The Sound of E-Mobility - The New Sound for New Cars

© Fraunhofer IBP
© Fraunhofer IBP

How soft is the sound of electric cars and what is the sound of these electric cars alike? Is noise control getting obsolete in times to come or must electric cars become louder to be heard by pedestrians at crosswalks? These and many other questions are in the focus of the research of acousticians at the Fraunhofer IBP not only in the context of the project "Fraunhofer System Research for Electro-Mobility" funded by the BMBF, which investigates the various aspects of future car concepts, and drive systems, as well as the storage and distribution of energy. One aspect that must not be underestimated is the acceptance and security of electric cars by users and the environment.

The four-wheel roller test bench of the Fraunhofer IBP, where each wheel is individually controlled, allows the measurement of interior and ambient noise of all kinds of motor vehicles, and to determine and assess the specific differences generated for example by the drive systems. Test methods like the uncoupling and bar tests, and modern methods of noise analysis and sound design allow the determination and analysis of other noise components from vehicle parts. This follows the intension to avoid the occurrence of unwanted rattling and humming in the vehicle, and to give the vehicle the desired sound character in the sense of sound quality by targeted influencing of the noise contributions. Moreover, important research topics of Vehicle Acoustics are the enhancement of the driver’s concentration by lower sound levels in the vehicle, the improvement of speech intelligibility for mobile phones and conversations in the vehicle, voice control and acoustical alarm signals as well as the development and testing of acoustic building components.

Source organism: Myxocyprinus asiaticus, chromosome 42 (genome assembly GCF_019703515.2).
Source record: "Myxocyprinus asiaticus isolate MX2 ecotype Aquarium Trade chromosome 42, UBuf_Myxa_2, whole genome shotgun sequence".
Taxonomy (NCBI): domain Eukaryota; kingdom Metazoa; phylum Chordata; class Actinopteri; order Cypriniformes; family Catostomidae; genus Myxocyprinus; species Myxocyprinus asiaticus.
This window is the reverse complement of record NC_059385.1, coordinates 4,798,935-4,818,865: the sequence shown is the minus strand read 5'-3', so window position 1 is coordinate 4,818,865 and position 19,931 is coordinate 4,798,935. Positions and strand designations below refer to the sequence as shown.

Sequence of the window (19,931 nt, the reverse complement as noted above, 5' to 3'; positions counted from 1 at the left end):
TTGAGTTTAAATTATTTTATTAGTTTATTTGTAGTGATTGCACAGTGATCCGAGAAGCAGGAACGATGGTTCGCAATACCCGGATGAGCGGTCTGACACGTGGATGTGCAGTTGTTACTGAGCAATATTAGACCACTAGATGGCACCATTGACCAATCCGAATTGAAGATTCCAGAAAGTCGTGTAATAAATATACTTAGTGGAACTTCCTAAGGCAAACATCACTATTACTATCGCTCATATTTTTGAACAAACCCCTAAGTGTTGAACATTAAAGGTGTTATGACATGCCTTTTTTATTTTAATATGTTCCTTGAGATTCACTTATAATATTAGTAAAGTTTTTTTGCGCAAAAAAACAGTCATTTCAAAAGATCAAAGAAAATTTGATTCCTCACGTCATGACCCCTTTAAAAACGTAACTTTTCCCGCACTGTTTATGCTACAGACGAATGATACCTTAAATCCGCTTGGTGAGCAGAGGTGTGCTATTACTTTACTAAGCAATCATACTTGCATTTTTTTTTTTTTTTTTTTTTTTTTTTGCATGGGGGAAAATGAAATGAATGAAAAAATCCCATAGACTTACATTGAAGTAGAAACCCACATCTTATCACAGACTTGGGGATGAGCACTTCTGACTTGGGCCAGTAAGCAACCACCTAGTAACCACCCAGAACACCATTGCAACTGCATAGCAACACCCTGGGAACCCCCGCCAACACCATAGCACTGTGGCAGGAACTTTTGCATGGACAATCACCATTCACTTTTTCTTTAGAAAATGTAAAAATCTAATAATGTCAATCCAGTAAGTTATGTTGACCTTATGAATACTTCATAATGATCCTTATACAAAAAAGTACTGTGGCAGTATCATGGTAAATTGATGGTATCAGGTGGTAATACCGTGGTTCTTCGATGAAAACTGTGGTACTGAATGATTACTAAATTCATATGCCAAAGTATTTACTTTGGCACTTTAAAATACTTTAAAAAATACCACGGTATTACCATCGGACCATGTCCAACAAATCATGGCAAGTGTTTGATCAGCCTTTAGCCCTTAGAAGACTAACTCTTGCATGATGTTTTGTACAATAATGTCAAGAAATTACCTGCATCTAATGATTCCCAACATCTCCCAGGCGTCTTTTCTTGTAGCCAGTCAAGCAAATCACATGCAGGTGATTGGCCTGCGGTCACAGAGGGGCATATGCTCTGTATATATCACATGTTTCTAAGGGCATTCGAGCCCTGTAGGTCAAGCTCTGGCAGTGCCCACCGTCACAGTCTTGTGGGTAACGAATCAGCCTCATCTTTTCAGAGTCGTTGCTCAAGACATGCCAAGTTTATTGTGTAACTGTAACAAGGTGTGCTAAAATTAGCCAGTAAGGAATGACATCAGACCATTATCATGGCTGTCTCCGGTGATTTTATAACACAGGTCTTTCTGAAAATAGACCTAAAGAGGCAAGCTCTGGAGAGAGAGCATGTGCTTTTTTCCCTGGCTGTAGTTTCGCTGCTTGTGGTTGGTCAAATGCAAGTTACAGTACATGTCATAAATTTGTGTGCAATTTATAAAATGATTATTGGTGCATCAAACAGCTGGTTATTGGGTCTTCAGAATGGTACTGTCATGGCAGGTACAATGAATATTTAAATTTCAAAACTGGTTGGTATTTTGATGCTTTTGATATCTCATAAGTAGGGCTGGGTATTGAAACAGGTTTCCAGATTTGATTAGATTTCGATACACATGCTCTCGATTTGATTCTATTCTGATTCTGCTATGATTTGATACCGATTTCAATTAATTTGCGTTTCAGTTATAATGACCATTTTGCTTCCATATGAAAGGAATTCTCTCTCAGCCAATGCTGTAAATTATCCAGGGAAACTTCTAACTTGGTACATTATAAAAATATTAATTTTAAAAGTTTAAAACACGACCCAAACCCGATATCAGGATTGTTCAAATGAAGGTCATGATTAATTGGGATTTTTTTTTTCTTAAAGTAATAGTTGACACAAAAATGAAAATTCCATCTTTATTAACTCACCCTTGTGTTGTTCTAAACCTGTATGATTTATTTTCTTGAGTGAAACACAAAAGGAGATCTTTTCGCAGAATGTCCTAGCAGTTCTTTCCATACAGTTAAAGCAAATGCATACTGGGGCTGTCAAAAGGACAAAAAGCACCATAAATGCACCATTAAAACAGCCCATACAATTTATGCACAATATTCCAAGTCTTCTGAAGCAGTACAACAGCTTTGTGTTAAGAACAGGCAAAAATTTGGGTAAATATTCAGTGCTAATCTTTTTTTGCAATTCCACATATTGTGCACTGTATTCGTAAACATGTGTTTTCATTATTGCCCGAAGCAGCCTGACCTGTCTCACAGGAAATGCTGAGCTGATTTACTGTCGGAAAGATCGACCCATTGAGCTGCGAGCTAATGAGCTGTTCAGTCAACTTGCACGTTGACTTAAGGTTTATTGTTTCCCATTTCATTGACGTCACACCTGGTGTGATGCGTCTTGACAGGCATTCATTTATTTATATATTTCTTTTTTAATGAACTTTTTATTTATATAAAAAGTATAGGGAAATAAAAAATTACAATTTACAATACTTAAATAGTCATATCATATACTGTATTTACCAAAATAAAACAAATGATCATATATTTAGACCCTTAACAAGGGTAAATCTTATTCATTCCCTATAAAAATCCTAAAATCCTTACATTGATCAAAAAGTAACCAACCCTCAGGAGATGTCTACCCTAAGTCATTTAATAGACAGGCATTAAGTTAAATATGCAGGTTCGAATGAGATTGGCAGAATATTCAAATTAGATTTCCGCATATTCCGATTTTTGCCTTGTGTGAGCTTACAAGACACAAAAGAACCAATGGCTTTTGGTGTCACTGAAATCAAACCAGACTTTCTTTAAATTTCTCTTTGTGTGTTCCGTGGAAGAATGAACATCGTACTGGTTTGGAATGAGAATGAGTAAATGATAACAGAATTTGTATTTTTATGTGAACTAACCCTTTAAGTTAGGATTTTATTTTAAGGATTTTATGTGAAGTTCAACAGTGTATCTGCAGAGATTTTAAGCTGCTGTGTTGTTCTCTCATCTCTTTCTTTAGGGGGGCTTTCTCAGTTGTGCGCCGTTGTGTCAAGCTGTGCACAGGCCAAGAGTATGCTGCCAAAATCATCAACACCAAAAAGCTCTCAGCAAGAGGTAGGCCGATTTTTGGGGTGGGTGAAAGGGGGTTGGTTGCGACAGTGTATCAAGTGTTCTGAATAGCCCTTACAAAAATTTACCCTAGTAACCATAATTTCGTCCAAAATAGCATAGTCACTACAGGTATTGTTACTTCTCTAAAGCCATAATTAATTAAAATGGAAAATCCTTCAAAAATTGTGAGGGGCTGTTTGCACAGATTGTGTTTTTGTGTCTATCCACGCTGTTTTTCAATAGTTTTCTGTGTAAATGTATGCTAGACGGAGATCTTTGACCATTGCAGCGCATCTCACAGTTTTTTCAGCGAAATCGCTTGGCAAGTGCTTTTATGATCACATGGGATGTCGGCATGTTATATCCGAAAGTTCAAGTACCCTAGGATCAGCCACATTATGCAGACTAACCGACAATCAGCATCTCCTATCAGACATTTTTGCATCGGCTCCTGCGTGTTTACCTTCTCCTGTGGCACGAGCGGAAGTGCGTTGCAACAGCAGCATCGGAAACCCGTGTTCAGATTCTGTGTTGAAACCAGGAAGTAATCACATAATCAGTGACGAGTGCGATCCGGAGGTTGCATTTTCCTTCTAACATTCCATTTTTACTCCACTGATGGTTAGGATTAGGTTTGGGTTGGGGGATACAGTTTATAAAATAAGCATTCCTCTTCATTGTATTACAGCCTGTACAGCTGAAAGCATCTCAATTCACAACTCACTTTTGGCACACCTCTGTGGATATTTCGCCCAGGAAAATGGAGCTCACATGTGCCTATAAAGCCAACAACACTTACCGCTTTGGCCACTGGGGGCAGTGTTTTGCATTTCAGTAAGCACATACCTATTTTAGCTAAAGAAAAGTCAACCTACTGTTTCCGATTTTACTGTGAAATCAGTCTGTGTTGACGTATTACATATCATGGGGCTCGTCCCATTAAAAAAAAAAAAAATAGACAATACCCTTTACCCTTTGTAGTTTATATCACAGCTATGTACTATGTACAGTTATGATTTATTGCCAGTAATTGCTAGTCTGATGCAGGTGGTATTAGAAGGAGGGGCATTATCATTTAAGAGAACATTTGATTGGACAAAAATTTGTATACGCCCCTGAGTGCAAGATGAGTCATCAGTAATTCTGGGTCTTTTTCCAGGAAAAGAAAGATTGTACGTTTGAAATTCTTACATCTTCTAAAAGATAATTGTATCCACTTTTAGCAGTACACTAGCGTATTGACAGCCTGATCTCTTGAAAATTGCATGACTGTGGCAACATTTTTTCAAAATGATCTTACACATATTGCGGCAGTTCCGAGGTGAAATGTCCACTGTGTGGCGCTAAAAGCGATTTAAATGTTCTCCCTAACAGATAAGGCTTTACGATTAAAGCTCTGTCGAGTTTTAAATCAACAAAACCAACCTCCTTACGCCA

First measurements of prototypes of electric cars, however, already showed: Due to the reduction of the powertrain noise ancillary units become louder in the driver’s perception. It is, however, impossible to do without compressors necessary for heating and also battery cooling, or motors for windshield wipers and indicators or blowers for ventilation. But also powertrain is not free of noise showing a new and unfamiliar characteristic. In addition, new sound transmission paths and behavior of vibrations and sound occur due to the new concepts to arrange the ancillary units. As concerns electric vehicles it is urgent to reduce the weight, since the batteries have a relatively high weight. Lightweight building components with high sound insulation and attenuation are required and are a challenge for building material technology. In this context, not only the objectively measureable loudness is significant but also the sound in the vehicle must be comfortable to be accepted and to give the impression of functionality and security, since at present the drivers are still missing the familiar sound criteria of the combustion engine and gearbox.

Not only the drivers but also the environment will respond to this class of new vehicles and must get acquainted to. A considerable reduction of the powertrain noise, however, will only occur at low velocities. The noise of the wind and tires continues to dominate the acoustic events on highways so that a significant reduction of complex noise control measures cannot be expected there. This is why solving the rolling noise problem will gain in importance. E-vehicles are not soundless as concerns the ambient noise, hearing habits, however, are still unknown. Thus, an adequate infrastructure and acoustic modules at the vehicle in urban traffic may become essential.